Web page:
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re: UltraSPARC III... Stability issue ?
> Most likely it's faulting because physical address 41818400 does not point
> to DRAM.
hmmm, good point. that's about 1GB-range. let's see what the
available 00000001 ffec6000 00000000 00014000 ......`.......@.
0010: 00000001 ffea0000 00000000 00006000 ..............`.
0020: 00000001 ffc00000 00000000 00280000 .............(..
0030: 00000001 fec00000 00000000 003fe000 .............?..
0040: 00000001 fe008000 00000000 007f8000 ................
0050: 00000000 00000000 00000001 fe000000 ................
hmmm, so the vast majority of the 8GB of ram is present in
the 0 to almost-8GB range, which 41818400 falls into. so this
should be physical memory. (i can confim it works later ifwhen
it fails with the current workload.)
> > eeh, we've basically not touched data_miss etc since your original
> > code... any ideas what would be causing this?
> The page tables are corrupted.
this was my guess too.
> Inside of data_miss after you remove all of the extraneous debug and
> accounting code:
> The code does something like this:
> // Get the page table root into %g4
> %g4 = ctxbusy[context(fault_address)];
> // Get the first level page directory page
> %g4 = %g4[seg_table_offset(fault_address)];
> // Get the second level page table page
> %g5 = %g4 + page_directory_offest(fault_address);
> %g4 = *%g5;
> // Get the PTE from the page table
> %g6 = %g4 + page_table_offset(fault_address);
> %g4 = *%g6; <-- fault here.
> It's faulting on the last operation, which means the second level page
> directory has at least one corrupted entry.
> Possibility #1: Something is broken in pseg_set().
> (Oh, wonderful. Someone wrapeed the pseg() routines in a mutex
> even though they use compare and swap instructions to be SMP
that would be me -- they don't work without it. i forget the
failure modes, but the system was unstable without this mutex.
> Possibility #2: One of the pages given to pseg_set() still has an active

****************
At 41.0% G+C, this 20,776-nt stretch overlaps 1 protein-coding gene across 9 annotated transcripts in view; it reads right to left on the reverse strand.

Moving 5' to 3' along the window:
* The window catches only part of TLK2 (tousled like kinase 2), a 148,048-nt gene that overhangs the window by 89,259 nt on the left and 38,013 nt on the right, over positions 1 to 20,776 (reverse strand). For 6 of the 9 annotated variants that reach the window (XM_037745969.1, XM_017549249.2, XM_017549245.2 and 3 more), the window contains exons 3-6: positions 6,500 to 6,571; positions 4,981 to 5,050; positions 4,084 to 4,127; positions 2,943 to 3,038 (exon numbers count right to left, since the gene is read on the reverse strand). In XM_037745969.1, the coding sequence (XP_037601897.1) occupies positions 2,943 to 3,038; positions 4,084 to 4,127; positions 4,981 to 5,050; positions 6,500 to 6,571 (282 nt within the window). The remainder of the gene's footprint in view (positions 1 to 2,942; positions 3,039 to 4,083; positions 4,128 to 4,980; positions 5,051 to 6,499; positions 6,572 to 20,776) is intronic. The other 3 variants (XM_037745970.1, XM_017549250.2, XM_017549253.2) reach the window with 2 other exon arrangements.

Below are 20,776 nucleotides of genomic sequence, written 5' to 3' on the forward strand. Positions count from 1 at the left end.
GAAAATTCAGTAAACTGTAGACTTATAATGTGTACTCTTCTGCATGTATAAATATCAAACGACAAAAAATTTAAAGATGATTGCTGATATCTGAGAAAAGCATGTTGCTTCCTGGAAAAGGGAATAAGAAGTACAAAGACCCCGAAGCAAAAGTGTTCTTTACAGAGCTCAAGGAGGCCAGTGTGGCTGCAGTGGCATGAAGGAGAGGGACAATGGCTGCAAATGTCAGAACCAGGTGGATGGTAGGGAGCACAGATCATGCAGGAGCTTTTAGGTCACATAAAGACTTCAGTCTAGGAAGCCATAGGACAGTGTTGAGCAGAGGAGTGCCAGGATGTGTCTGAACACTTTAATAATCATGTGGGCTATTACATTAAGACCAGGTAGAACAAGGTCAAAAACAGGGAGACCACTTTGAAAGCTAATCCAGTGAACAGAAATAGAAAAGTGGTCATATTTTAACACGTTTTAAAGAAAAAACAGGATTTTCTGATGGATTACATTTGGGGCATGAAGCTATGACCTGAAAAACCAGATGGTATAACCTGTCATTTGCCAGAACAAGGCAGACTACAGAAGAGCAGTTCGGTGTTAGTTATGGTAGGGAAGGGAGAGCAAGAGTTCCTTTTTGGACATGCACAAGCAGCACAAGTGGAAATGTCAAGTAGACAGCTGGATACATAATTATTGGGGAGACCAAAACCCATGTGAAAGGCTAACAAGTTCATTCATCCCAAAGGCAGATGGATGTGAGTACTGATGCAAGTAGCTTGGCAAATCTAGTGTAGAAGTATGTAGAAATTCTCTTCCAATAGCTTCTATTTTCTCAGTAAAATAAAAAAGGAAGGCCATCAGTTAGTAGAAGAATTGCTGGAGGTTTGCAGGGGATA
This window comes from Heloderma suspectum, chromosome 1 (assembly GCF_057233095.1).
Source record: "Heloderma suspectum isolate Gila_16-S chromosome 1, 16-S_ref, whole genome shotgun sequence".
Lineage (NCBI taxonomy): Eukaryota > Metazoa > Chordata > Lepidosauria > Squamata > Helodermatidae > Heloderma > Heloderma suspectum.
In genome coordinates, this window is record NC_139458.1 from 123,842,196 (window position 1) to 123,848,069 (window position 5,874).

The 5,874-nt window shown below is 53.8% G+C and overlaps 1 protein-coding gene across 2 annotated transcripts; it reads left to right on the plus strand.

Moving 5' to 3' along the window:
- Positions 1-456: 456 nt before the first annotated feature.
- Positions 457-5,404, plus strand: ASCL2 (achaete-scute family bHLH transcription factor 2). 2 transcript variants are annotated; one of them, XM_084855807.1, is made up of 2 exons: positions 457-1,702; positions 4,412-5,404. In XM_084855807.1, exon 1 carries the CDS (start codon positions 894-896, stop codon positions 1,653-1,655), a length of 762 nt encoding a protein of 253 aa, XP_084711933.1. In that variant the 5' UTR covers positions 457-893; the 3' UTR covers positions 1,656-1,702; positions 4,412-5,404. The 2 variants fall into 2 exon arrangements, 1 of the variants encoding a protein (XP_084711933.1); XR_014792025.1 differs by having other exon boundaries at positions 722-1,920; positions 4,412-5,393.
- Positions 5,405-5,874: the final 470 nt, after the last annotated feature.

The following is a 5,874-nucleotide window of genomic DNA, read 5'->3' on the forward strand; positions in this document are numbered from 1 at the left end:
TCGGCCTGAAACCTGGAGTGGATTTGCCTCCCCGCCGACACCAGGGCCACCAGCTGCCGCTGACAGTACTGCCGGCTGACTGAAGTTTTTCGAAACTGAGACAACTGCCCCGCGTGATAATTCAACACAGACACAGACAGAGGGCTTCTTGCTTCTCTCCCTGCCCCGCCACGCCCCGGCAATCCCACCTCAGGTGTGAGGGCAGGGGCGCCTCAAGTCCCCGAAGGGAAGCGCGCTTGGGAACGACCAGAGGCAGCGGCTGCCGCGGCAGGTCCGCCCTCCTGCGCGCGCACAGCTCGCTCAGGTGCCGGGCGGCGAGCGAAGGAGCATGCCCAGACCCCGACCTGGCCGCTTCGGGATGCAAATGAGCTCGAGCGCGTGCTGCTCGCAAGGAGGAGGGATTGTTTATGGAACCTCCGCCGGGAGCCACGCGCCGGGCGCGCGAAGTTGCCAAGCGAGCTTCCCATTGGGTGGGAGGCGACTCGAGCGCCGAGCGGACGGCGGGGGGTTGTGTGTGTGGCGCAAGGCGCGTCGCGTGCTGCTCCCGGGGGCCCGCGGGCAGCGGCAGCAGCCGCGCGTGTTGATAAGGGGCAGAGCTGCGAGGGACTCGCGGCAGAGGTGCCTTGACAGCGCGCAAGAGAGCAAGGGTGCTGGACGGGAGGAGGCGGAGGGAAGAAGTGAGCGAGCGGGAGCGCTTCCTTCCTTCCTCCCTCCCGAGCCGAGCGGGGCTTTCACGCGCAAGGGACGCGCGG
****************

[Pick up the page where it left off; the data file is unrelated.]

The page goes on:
> reference somewhere else and is still in use.
> Possibility #3: There's an error in the calculations that figure out the
> exent of physical memory and either UVM has two vm_page structures
> managing the same physical address.
> Possiblity #4: There's an error in the initialization code and one of the
> pages that should have been reseverd early on for boot time page
> table entries has also been given to UVM to hand out.
> My guess would be #4, but we don't have enough info to be sure.
#5 - something corrupted memory used for page tables. which means
it could be almost anything..
#4 seems pretty unlikely to me -- i would expect this to trigger
a problem much faster than it does.
#1 and #3 seems unlikely as well.
#2 and #5 seem most likely to me.
> Boot a DEBUG kernel with the -V or -D options to get pmap_bootstrap() to
> tell you how it's handling all the different physical memory segments.
> Then you somehow need to either drop into DDB (or OBP)and walk the page
> table that generated the fault to figure out how it got corrupted, or get
> hold of the contents of the of %g5, which was used to load the page table
> base address and find out what pmap_bootstrap() did with that page.
this problem is proving hard to reproduce. the first (and only) time
i've seen it was the earlier post, i've had the box running busy for
most of 2 days without another failure.
and even more unfortunately, DDB doesn't work here. it never enters
the command loop, but instead hangs hard.
if that keeps up, i'll try creating some sort of ddb-lwp that we switch
to ... instead of keeping on the current lwp, and see if that allows
ddb to be entered properly.
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